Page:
A founder and pioneer of Modern Clinical Electrophysiology
3 March 1943 - 21 November 2020
John Gallagher was born in Brooklyn, New York, and in 1974 joined the faculty of Duke University to lead the electrophysiology program. His classic investigations in electrophysiologic evaluation of supraventricular tachycardias imparted global stature to his center. These classic studies now form the basis of the modern classification of preexcitation syndromes that is in vogue today.
In collaboration with surgeon Will Sealy and others, the Duke team under his leadership pioneered the intraoperative mapping of accessory pathways for surgical ablation. Collaboration with biomedical engineers led to the development of epicardial mapping with a “sock based” epicardial array, employed by many leading centers for intraoperative mapping for surgical ablation in the eighties and beyond.
In 1980, Dr. Gallagher was appointed Edward S. Orgain Professor of Medicine and mentored or trained numerous students from all corners of the globe. An early proponent of atrioventricular junction ablation with a catheter technique using direct current shock therapy, his mapping work laid the infrastructure of the field of modern catheter ablation. In 1983, he established the Electrophysiology division of the Carolinas Heart Institute and later he remained active in clinical medicine in North Carolina and missionary work in Nicaragua until his untimely demise.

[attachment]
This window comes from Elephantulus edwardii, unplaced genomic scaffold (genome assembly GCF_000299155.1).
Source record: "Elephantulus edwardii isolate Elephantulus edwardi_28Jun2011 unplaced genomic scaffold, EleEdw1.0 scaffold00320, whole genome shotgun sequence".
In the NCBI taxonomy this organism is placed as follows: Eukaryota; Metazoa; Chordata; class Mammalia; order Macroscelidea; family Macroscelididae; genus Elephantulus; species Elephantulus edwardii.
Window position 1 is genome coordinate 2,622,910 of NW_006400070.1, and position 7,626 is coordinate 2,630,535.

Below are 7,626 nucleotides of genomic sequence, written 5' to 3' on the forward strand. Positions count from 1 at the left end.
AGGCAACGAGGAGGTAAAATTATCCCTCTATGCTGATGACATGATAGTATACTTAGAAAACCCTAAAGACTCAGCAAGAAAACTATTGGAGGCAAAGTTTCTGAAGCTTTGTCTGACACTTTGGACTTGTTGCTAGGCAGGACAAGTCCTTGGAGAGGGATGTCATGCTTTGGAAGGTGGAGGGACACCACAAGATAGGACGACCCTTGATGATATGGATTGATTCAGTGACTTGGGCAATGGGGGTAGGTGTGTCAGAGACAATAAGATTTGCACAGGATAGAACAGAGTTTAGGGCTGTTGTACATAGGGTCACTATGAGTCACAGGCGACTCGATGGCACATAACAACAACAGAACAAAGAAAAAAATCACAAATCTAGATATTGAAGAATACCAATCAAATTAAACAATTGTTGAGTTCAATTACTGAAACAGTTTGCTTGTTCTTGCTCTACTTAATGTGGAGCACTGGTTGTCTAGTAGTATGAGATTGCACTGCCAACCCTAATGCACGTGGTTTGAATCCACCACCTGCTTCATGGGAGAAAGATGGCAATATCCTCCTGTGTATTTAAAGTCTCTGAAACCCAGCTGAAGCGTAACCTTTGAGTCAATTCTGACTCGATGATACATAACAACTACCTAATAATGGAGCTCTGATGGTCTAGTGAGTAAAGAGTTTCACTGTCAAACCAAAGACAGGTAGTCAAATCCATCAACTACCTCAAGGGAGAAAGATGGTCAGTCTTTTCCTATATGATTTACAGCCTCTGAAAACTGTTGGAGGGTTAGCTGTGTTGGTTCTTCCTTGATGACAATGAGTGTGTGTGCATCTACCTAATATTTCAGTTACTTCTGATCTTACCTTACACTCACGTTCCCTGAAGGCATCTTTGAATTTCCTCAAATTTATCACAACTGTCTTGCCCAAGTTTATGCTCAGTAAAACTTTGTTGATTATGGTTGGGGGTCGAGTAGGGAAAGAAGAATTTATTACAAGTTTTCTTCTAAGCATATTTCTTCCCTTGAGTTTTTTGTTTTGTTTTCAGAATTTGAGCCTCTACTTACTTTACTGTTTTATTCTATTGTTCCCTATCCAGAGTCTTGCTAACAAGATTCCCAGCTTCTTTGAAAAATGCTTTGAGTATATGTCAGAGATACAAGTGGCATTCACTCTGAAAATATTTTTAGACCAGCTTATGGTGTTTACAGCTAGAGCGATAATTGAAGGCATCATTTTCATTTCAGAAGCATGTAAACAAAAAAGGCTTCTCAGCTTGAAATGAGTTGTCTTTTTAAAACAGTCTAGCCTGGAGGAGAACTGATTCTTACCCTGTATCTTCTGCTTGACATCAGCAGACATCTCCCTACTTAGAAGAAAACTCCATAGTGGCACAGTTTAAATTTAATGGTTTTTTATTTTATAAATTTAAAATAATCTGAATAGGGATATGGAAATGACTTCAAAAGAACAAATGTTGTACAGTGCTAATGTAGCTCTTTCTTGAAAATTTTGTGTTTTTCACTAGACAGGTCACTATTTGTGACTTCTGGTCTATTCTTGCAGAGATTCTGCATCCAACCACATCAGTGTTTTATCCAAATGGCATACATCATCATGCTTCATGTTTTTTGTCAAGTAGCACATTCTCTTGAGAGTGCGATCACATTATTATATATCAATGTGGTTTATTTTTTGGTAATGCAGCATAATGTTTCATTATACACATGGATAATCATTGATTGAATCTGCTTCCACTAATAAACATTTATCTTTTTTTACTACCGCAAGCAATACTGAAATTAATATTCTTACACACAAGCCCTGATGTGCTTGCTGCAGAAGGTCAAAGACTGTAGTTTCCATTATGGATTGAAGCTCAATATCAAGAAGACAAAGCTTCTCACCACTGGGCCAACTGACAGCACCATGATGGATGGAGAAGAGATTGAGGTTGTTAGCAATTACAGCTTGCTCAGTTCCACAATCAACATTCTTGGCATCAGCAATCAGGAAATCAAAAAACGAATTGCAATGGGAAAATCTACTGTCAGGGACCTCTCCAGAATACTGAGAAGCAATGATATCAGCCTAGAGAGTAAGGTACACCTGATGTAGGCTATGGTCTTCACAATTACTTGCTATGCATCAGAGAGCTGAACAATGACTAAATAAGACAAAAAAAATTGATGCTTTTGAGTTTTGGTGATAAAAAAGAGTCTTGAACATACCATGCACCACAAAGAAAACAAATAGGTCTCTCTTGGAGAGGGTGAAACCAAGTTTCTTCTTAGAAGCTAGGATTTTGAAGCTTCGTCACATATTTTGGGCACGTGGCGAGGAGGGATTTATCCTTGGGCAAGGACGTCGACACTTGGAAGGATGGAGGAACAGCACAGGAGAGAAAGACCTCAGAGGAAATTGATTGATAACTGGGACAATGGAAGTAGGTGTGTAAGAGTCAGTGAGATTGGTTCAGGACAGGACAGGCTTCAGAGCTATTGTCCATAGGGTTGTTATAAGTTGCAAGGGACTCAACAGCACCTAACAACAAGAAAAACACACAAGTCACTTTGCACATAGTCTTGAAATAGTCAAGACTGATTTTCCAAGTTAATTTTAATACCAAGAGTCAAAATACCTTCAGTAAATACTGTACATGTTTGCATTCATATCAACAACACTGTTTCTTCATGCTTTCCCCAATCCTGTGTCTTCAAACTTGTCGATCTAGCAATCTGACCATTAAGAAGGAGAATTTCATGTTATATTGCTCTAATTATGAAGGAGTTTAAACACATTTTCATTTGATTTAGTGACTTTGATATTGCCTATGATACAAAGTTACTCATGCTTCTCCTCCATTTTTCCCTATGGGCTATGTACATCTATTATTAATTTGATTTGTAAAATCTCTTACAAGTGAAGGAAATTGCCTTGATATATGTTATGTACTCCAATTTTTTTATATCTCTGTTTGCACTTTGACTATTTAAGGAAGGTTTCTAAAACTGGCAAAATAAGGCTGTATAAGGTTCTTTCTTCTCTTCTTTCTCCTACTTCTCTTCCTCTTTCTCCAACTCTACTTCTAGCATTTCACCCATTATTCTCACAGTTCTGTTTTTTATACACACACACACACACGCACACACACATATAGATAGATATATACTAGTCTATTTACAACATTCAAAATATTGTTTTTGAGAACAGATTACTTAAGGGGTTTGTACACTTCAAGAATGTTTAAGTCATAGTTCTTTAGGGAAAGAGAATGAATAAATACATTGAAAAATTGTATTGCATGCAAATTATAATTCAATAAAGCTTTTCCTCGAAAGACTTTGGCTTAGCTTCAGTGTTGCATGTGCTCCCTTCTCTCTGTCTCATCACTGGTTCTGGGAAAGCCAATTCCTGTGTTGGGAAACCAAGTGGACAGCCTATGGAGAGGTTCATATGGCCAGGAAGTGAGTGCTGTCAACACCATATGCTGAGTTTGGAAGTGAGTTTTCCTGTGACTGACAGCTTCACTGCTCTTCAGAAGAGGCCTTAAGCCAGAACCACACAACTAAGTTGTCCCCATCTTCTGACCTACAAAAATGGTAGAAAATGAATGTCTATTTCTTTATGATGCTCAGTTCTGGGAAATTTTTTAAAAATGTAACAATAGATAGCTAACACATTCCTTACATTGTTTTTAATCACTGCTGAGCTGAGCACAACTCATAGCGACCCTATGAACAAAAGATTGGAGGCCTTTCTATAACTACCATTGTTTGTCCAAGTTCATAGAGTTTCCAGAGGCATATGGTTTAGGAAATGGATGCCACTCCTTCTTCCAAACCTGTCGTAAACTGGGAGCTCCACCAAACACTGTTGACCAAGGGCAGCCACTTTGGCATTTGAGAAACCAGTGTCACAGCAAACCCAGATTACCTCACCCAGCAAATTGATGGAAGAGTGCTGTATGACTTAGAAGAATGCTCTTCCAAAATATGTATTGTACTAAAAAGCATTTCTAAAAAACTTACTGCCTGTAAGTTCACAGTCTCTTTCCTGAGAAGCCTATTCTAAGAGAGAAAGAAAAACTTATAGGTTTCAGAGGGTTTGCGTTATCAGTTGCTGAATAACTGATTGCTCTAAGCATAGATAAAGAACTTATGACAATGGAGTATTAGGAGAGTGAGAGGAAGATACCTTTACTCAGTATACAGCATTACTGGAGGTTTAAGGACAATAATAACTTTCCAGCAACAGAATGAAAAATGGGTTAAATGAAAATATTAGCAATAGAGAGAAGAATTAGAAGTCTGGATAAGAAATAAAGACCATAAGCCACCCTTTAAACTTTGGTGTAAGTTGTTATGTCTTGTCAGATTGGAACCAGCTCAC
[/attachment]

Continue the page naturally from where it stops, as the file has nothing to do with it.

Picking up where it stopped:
John was uncompromising in his search for excellence, teaching the highest standards of deductive electrophysiology, and imparted this skill to his trainees. They, in turn, became leaders of superlative programs in their countries and remain another important part of his permanent legacy. In recognition of his many contributions, the North American Society of Pacing and Electrophysiology presented the Distinguished Teacher Award to him in 1999 for outstanding contributions to the field.
John was a lover of the classics, spoke Russian, Italian and other Romantic languages which he often employed in his teaching sessions during electrophysiologic procedures. His collaboration with centers in Europe expanded with his many European trainees and particularly with Dr. Guiseppe Critelli of Italy. (Figure). He maintained a strong association with European electrophysiologists in both research and education.
John was an avid outdoorsman and an accomplished horseman. He is survived by his wife Jane, and four children. A warm and generous man, whose candor, incisiveness and humor was refreshing, he remained a great friend to many of us. John Gallagher will be remembered as an extraordinary human being, to whom this field owes a great debt of gratitude.
Sanjeev Saksena MD FESC
Professor of Medicine, Rutgers’- Robert Wood Johnson Medical School
Warren, New Jersey